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  • adulthood
  • Though avians have been used primarily to study early embryonic development, in recent decades the developing chick has played a critical role in the examination of neurogenesis and regeneration as the young chick is capable of neuronal-turnover at a young age, but loses the neurogenerative capacity into adulthood. (wikipedia.org)
  • regenerative
  • Axolotls have contributed as a bridge organism between invertebrates and mammals, as the species has the regenerative capacity to undergo complete neurogenesis forming a wide range of neuronal populations not limited to a small niche, yet the complexity and architecture is complex and analogous in many ways to human neural development. (wikipedia.org)
  • brain
  • The zebrafish displays a strong neurogenerative capacity capable of regenerating a variety of tissues and complete neuronal diversity (with the exception of astrocytes, as they have yet to be identified within the zebrafish brain) with continued neurogenesis through the life span. (wikipedia.org)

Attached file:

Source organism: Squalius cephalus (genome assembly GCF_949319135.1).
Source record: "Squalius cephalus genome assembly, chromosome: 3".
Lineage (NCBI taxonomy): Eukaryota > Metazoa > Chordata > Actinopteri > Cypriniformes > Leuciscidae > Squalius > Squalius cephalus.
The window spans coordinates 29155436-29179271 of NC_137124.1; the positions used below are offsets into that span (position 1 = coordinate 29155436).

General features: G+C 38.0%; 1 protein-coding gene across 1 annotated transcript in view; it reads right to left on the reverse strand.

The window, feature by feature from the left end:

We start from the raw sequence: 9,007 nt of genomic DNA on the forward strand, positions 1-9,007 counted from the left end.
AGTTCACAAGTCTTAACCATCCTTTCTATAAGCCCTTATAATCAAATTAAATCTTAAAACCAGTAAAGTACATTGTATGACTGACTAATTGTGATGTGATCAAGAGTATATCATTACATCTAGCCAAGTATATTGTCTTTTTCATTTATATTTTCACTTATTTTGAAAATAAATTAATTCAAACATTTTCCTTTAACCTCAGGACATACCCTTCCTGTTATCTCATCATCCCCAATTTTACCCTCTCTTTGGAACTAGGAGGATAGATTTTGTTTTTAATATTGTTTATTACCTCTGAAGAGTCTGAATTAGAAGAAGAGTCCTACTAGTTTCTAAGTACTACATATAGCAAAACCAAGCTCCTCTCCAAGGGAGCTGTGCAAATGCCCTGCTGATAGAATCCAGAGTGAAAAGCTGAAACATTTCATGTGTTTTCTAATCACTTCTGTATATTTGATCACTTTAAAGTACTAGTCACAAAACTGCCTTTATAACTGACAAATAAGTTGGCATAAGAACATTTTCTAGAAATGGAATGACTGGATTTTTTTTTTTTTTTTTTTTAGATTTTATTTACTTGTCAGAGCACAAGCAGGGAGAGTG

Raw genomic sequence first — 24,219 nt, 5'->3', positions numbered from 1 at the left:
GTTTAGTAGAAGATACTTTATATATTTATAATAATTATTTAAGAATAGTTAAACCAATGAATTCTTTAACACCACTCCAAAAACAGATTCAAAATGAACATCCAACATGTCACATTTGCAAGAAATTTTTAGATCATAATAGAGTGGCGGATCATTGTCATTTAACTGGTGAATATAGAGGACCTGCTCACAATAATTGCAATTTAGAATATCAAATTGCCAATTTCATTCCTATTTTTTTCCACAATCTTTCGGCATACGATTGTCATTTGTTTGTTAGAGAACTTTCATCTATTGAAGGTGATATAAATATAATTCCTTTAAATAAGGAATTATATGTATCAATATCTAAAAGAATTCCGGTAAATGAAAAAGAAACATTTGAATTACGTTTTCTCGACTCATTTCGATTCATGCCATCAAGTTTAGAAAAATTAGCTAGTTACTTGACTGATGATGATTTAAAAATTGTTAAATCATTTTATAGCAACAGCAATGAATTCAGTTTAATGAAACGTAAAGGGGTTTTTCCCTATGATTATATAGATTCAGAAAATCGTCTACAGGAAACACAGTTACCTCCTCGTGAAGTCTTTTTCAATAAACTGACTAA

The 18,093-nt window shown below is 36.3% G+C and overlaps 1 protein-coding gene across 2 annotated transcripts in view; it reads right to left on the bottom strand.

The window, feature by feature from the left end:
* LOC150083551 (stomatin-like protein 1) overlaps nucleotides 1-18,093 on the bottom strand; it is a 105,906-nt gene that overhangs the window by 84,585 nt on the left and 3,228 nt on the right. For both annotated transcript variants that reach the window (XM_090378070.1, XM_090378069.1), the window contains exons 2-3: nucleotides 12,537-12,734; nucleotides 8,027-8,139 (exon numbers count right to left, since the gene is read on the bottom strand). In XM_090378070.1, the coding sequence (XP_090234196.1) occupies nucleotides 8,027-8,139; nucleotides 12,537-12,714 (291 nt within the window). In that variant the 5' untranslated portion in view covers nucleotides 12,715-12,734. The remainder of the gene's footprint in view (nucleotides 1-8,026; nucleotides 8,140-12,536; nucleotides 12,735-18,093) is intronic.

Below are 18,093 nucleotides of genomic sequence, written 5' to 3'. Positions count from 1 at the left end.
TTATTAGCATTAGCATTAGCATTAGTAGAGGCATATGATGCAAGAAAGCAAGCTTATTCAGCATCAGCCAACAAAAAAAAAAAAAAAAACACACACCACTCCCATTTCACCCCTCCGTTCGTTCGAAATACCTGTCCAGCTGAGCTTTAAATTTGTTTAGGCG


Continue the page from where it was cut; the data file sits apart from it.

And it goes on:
• zebrafish
  • Zebrafish have long been a classical developmental model due to their transparency during organogenesis and have been utilized heavily in early development neurogenesis. (wikipedia.org)
  • humans
  • This page discusses the methods utilized in studying adult neurogenesis, the pros and cons of presently used animal models of this research, and the possible functional roles it plays in humans. (wikipedia.org)